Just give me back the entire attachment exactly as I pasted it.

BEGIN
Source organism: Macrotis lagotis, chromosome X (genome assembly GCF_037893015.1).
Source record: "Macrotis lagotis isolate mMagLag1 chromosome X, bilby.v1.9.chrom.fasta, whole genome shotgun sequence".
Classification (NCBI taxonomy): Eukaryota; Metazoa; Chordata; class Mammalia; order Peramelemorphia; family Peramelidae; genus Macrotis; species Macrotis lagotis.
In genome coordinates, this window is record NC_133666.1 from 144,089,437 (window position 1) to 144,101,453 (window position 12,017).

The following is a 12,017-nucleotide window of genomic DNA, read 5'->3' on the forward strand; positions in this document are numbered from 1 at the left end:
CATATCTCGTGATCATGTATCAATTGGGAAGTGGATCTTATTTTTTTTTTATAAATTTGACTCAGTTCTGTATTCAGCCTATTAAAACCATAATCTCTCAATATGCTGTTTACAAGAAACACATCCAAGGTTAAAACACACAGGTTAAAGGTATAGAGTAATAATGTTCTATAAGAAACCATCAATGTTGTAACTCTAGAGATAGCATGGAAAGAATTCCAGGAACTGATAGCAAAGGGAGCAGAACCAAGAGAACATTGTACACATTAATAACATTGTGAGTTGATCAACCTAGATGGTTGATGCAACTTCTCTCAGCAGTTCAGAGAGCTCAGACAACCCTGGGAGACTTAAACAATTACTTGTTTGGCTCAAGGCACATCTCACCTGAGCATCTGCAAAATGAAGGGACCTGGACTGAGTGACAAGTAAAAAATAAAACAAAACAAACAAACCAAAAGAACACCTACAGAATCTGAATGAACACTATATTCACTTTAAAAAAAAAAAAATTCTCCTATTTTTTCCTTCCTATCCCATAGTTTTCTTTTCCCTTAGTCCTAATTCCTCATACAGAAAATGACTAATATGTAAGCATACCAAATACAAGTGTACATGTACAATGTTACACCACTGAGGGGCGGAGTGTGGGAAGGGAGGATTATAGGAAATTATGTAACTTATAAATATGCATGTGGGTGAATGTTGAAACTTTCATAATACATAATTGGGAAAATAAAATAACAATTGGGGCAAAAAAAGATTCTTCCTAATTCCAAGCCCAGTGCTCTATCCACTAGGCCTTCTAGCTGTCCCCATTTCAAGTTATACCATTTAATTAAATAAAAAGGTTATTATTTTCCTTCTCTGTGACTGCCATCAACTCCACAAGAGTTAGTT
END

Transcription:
Source organism: Macrotis lagotis, chromosome X (genome assembly GCF_037893015.1).
Source record: "Macrotis lagotis isolate mMagLag1 chromosome X, bilby.v1.9.chrom.fasta, whole genome shotgun sequence".
Classification (NCBI taxonomy): Eukaryota; Metazoa; Chordata; class Mammalia; order Peramelemorphia; family Peramelidae; genus Macrotis; species Macrotis lagotis.
In genome coordinates, this window is record NC_133666.1 from 144,089,437 (window position 1) to 144,101,453 (window position 12,017).

The following is a 12,017-nucleotide window of genomic DNA, read 5'->3' on the forward strand; positions in this document are numbered from 1 at the left end:
CATATCTCGTGATCATGTATCAATTGGGAAGTGGATCTTATTTTTTTTTTATAAATTTGACTCAGTTCTGTATTCAGCCTATTAAAACCATAATCTCTCAATATGCTGTTTACAAGAAACACATCCAAGGTTAAAACACACAGGTTAAAGGTATAGAGTAATAATGTTCTATAAGAAACCATCAATGTTGTAACTCTAGAGATAGCATGGAAAGAATTCCAGGAACTGATAGCAAAGGGAGCAGAACCAAGAGAACATTGTACACATTAATAACATTGTGAGTTGATCAACCTAGATGGTTGATGCAACTTCTCTCAGCAGTTCAGAGAGCTCAGACAACCCTGGGAGACTTAAACAATTACTTGTTTGGCTCAAGGCACATCTCACCTGAGCATCTGCAAAATGAAGGGACCTGGACTGAGTGACAAGTAAAAAATAAAACAAAACAAACAAACCAAAAGAACACCTACAGAATCTGAATGAACACTATATTCACTTTAAAAAAAAAAAAATTCTCCTATTTTTTCCTTCCTATCCCATAGTTTTCTTTTCCCTTAGTCCTAATTCCTCATACAGAAAATGACTAATATGTAAGCATACCAAATACAAGTGTACATGTACAATGTTACACCACTGAGGGGCGGAGTGTGGGAAGGGAGGATTATAGGAAATTATGTAACTTATAAATATGCATGTGGGTGAATGTTGAAACTTTCATAATACATAATTGGGAAAATAAAATAACAATTGGGGCAAAAAAAGATTCTTCCTAATTCCAAGCCCAGTGCTCTATCCACTAGGCCTTCTAGCTGTCCCCATTTCAAGTTATACCATTTAATTAAATAAAAAGGTTATTATTTTCCTTCTCTGTGACTGCCATCAACTCCACAAGAGTTAGTT